Sri Lanka’s rupee free floats, bill rates up
ECONOMYNEXT – Sri Lanka’s rupee has free floated at least for two days, analysts said with no central bank intervention or moral suasion and rates also moved up in a Treasury bill auction with no observed money printing to suppress interest rates, analysts and dealers said.
The rupee weakened as much as 155.90 on Wednesday, amid political turmoil after the shock defeat of the ruling coalition at a local council poll, but bounced back to close at 155.35/45 to the US dollar in the spot market.
There was heavy dollar purchases by importers but exporters sold dollar later in the day, helping the rupee recover, dealer said.
There was no moral suasion or intervention by the central bank, dealers said.
In an important development the central bank also did not intervene in Treasury bill auctions with printed money Wednesday, a move that generally leads to balance of payments crises and rapid weakening of the rupee.
The 12-month yield rose 34 basis points to 9.28 percent, the 6-month yield rose 30 basis points to 8.29 percent and the 3-month yield rose 27 basis points to 8.02 percent in line with the movement seen in longer term bonds.
The bank accepted the advertised 28.4 billion rupees of bills at the auction, indicating that no money was printed to generate balance of payments pressure.
The central bank’s principle tool of creating balance of payments crises is to reject bids at bill auctions and buy Treasury bills with printed money in a quantity easing style move, EN’s economic columnist Bellwether says.
By rejecting bids and purchasing Treasury bills with printed money the central bank expands reserves money, creates excess liquidity in money markets and pushes up demand for dollars as the money is spent, causing the currency to weaken.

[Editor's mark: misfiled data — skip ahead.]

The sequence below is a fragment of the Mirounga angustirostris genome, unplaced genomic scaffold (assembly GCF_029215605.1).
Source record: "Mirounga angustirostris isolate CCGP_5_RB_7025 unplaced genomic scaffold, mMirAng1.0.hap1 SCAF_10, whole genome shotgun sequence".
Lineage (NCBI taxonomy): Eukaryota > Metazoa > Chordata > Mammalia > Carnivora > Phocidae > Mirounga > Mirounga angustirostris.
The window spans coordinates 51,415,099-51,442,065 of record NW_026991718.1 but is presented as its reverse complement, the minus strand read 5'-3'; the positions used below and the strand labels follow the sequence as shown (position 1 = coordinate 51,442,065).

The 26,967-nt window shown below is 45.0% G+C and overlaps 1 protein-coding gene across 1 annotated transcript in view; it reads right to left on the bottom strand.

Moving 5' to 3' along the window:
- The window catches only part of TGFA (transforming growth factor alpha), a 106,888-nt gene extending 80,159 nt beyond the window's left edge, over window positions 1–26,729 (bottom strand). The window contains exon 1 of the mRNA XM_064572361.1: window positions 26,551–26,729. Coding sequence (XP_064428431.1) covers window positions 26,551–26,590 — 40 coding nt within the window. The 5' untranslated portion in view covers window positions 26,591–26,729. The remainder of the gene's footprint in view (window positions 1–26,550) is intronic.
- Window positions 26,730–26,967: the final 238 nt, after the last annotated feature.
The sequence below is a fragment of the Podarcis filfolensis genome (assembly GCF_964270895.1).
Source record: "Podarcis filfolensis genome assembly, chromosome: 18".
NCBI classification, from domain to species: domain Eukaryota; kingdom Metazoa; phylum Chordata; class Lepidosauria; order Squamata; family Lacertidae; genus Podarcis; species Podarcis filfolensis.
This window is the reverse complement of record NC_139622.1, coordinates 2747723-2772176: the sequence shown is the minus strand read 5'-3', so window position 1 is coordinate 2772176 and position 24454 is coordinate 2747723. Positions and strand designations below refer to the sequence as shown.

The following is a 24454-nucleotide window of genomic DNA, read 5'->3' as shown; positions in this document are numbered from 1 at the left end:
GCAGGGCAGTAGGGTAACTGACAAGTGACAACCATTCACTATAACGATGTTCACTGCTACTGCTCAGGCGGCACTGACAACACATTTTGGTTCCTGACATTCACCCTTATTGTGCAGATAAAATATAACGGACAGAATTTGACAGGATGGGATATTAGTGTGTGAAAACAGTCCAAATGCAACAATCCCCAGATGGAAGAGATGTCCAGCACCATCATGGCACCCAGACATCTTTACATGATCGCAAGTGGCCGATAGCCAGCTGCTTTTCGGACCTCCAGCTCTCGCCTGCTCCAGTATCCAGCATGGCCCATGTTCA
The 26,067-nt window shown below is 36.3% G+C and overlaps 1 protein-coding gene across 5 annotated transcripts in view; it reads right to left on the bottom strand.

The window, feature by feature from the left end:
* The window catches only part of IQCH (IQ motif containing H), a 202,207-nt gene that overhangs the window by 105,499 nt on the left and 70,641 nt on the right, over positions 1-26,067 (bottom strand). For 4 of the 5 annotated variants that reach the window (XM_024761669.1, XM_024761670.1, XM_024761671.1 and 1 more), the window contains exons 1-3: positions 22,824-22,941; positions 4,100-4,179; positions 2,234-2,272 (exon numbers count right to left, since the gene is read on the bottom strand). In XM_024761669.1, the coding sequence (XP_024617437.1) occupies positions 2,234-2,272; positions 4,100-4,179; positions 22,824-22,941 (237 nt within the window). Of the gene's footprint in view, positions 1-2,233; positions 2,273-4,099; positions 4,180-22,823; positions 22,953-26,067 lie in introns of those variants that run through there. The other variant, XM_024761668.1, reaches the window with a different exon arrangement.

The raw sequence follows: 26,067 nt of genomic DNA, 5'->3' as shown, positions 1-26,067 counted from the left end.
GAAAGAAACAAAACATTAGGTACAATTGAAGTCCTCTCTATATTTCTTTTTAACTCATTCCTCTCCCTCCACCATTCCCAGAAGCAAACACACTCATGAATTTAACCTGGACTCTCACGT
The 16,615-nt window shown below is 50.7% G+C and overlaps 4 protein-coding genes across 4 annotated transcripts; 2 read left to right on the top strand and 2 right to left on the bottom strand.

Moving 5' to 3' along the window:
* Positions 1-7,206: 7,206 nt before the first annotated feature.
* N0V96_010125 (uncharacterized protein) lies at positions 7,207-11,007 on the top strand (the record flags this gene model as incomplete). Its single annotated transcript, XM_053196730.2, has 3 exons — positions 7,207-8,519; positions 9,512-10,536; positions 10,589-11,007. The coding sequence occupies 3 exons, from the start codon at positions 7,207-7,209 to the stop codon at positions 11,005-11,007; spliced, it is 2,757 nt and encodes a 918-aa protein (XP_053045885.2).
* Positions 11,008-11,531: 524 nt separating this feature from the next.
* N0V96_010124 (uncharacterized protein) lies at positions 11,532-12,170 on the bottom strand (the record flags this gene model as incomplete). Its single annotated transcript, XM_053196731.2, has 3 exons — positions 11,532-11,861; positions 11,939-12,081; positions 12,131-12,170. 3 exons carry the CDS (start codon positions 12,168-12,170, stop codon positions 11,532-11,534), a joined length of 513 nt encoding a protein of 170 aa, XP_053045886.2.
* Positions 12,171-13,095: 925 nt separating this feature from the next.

By accepting real bids, the balance between rupees and dollars remains.
Money markets now have excess liquidity of about 20 billion rupees, which could turn into import demand as they are loaned out.
The liquidity was created by dollar purchases by the central bank. The rupees created has been sterilized by selling down the central bank’s treasury bill stock and lately through term repo auctions, putting upward pressure on the rupee.
However the central bank has been intervening in forex markets and steadily buying dollars and increasingly higher rates steadily weakening the rupee over the past year, despite sterilizing the purchases in a bid to give profits to export firms.
When the rupee weakens exporters get profits because salaries do not go up with the inflation generated. Analysts had warned that such the inflationist-devaluationist would lead to political instability as inflation goes up.
In Sri Lanka, unlike in countries like Singapore energy prices are also not market priced frequently and losses in state energy entities -which may be funded with credit widen margins.
A central bank that intervenes and sterilizes dollar purchases or sales, does not allow a currency to float. A prolonged sterilization of dollars sales by purchasing Treasury bills with printed money to keep rates down, will generate a balance of payments deficit.
That is why if a central bank that targets interests, through open market operations of its domestic operations department will create massive pressure on a currency, and then blames forex dealers for ‘speculating’ with the additional money created.
Sri Lanka’s central bank does not seem to be doing that – yet. (Colombo/Feb15/2018)